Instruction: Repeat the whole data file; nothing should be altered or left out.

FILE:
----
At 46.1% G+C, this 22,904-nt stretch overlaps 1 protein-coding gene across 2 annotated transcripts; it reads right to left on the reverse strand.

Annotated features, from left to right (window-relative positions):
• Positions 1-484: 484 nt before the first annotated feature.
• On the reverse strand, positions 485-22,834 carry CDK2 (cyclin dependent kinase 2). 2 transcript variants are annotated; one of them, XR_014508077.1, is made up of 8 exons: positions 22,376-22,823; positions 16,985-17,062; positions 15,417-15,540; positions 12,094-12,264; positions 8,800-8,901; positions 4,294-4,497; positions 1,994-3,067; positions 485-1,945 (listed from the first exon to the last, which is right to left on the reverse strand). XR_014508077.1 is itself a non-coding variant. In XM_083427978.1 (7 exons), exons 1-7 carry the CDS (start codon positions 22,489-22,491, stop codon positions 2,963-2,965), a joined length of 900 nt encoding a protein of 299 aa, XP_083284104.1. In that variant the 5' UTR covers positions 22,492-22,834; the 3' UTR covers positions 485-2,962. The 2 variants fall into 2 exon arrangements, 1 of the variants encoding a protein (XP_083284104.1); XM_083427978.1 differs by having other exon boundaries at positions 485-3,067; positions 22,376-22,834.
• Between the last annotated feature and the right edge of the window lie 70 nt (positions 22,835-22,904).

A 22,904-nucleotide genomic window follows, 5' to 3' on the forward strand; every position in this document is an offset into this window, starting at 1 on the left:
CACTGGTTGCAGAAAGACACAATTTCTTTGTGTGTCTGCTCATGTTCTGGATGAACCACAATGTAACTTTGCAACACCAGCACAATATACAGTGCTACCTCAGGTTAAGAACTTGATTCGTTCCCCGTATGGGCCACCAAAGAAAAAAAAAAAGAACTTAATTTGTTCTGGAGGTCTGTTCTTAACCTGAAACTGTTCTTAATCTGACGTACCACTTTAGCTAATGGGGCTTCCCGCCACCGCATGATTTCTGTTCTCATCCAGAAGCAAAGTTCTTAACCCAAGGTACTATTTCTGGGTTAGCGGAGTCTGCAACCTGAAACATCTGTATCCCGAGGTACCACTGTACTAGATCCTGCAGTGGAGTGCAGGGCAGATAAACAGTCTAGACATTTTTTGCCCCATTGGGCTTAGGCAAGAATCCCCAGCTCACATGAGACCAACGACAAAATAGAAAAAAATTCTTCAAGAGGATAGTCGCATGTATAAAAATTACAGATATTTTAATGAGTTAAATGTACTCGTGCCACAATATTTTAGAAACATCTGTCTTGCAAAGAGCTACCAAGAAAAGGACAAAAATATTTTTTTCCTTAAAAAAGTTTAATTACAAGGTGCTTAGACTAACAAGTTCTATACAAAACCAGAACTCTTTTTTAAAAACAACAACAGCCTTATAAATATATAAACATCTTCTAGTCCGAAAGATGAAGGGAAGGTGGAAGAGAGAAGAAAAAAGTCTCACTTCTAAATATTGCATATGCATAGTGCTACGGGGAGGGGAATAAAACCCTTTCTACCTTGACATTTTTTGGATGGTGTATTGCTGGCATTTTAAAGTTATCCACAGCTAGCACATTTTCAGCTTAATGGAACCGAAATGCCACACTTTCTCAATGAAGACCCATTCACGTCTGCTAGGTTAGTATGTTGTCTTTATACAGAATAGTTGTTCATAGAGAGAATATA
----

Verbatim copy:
At 46.1% G+C, this 22,904-nt stretch overlaps 1 protein-coding gene across 2 annotated transcripts; it reads right to left on the reverse strand.

Annotated features, from left to right (window-relative positions):
• Positions 1-484: 484 nt before the first annotated feature.
• On the reverse strand, positions 485-22,834 carry CDK2 (cyclin dependent kinase 2). 2 transcript variants are annotated; one of them, XR_014508077.1, is made up of 8 exons: positions 22,376-22,823; positions 16,985-17,062; positions 15,417-15,540; positions 12,094-12,264; positions 8,800-8,901; positions 4,294-4,497; positions 1,994-3,067; positions 485-1,945 (listed from the first exon to the last, which is right to left on the reverse strand). XR_014508077.1 is itself a non-coding variant. In XM_083427978.1 (7 exons), exons 1-7 carry the CDS (start codon positions 22,489-22,491, stop codon positions 2,963-2,965), a joined length of 900 nt encoding a protein of 299 aa, XP_083284104.1. In that variant the 5' UTR covers positions 22,492-22,834; the 3' UTR covers positions 485-2,962. The 2 variants fall into 2 exon arrangements, 1 of the variants encoding a protein (XP_083284104.1); XM_083427978.1 differs by having other exon boundaries at positions 485-3,067; positions 22,376-22,834.
• Between the last annotated feature and the right edge of the window lie 70 nt (positions 22,835-22,904).

A 22,904-nucleotide genomic window follows, 5' to 3' on the forward strand; every position in this document is an offset into this window, starting at 1 on the left:
CACTGGTTGCAGAAAGACACAATTTCTTTGTGTGTCTGCTCATGTTCTGGATGAACCACAATGTAACTTTGCAACACCAGCACAATATACAGTGCTACCTCAGGTTAAGAACTTGATTCGTTCCCCGTATGGGCCACCAAAGAAAAAAAAAAAGAACTTAATTTGTTCTGGAGGTCTGTTCTTAACCTGAAACTGTTCTTAATCTGACGTACCACTTTAGCTAATGGGGCTTCCCGCCACCGCATGATTTCTGTTCTCATCCAGAAGCAAAGTTCTTAACCCAAGGTACTATTTCTGGGTTAGCGGAGTCTGCAACCTGAAACATCTGTATCCCGAGGTACCACTGTACTAGATCCTGCAGTGGAGTGCAGGGCAGATAAACAGTCTAGACATTTTTTGCCCCATTGGGCTTAGGCAAGAATCCCCAGCTCACATGAGACCAACGACAAAATAGAAAAAAATTCTTCAAGAGGATAGTCGCATGTATAAAAATTACAGATATTTTAATGAGTTAAATGTACTCGTGCCACAATATTTTAGAAACATCTGTCTTGCAAAGAGCTACCAAGAAAAGGACAAAAATATTTTTTTCCTTAAAAAAGTTTAATTACAAGGTGCTTAGACTAACAAGTTCTATACAAAACCAGAACTCTTTTTTAAAAACAACAACAGCCTTATAAATATATAAACATCTTCTAGTCCGAAAGATGAAGGGAAGGTGGAAGAGAGAAGAAAAAAGTCTCACTTCTAAATATTGCATATGCATAGTGCTACGGGGAGGGGAATAAAACCCTTTCTACCTTGACATTTTTTGGATGGTGTATTGCTGGCATTTTAAAGTTATCCACAGCTAGCACATTTTCAGCTTAATGGAACCGAAATGCCACACTTTCTCAATGAAGACCCATTCACGTCTGCTAGGTTAGTATGTTGTCTTTATACAGAATAGTTGTTCATAGAGAGAATATA